To my Teachers- Tribute in Text

The longer the distance I travel, more connected I feel with my teachers. If there is one thing that continues to impact in my life, they are my teachers. As we [in Bhutan] observe Teachers Day on 02 May [tomorrow], in the ensuing paragraphs, I reproduce some of the conversations I have had with my teachers. Through these conversations, I narrate a story about how my interactions [outside formal classroom setting] with teachers helped shape my approach to life and living. To make it more current, it is ordered in a reverse chronology. The approach also helps in constructing a narrative model- how one episode builds to another.

In June 2020, I received an email from Madam Dolma: “What [a] wonderful news! And what a lovely lovely email to read first thing in the morning!”  It was the response to my email about me getting selected for Chevening Awards. She wasn’t my regular teacher but we have known since 2009 at Sherubtse College where we worked closely in a student body, Sherubtse Thinkers and Rationalist Society [STARS]. Language classes she would deliver during weekend helped me work on my otherwise substandard language. Indeed, she was one of the two referees for my admission application at the London School of Economics and Political Science (LSE). Her editorial work for my debut book helped me organise my thinking and argumentation.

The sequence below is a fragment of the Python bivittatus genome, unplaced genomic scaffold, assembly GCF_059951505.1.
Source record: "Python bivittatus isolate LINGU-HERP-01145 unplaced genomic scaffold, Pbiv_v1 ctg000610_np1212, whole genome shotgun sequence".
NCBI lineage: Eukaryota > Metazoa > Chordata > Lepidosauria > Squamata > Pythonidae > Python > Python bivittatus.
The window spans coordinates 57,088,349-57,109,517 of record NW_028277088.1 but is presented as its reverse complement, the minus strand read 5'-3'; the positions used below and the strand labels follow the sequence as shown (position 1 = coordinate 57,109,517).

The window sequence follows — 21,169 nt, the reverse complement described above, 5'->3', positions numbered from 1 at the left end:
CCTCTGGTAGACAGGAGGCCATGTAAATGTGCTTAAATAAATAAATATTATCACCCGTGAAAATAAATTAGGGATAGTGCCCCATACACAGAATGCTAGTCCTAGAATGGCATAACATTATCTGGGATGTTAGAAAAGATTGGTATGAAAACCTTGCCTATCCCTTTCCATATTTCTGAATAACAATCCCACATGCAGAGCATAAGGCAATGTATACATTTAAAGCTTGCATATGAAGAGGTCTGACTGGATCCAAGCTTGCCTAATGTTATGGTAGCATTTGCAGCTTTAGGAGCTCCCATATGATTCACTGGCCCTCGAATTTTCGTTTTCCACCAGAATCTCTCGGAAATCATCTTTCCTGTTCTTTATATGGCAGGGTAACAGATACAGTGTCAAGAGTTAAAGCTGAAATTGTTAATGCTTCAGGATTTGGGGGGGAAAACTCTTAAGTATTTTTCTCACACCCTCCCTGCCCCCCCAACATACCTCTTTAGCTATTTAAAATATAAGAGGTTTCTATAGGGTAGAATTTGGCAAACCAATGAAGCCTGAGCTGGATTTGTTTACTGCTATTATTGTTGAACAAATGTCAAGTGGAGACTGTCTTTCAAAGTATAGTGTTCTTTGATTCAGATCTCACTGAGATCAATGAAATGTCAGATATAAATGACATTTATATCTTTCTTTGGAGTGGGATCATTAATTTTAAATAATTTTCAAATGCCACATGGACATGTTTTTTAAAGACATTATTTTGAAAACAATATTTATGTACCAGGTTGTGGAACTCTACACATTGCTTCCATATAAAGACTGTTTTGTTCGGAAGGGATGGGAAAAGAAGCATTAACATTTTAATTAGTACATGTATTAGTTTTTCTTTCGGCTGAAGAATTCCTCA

In the process of writing the book, Mr. Sarbajeet helped me access to books [Education in Bhutan: Culture, Schooling and Gross National Happiness, and Buddhism and Political Theory] from his College’s library. He would borrow books in his name to lend it to me. Weekend conversation at his residence on geopolitics deepened my interest in International Relations [IR]. Indeed, it is another foreigner in Dr. Adrian that got me interested in IR as he commented, ‘Why not International Relations?’ during one of our get together evening in early 2018 as we discussed on my postgraduate studies. Dr. Adrian, who facilitated sessions on leadership at the Royal Institute for Governance and Strategic Studies (RIGSS) have deep impression in me. During RIGSS’s Friday Forum session on Search Inside Yourself (SIY) on 17 November 2017, he asked the resource person how can SIY be of benefit to Bhutan. Just a while ago, I happen to ask my own share of question. But his question struck my chord. I would go on to have some conversations on my aspirations and related topics with him including one mentoring session at his residence.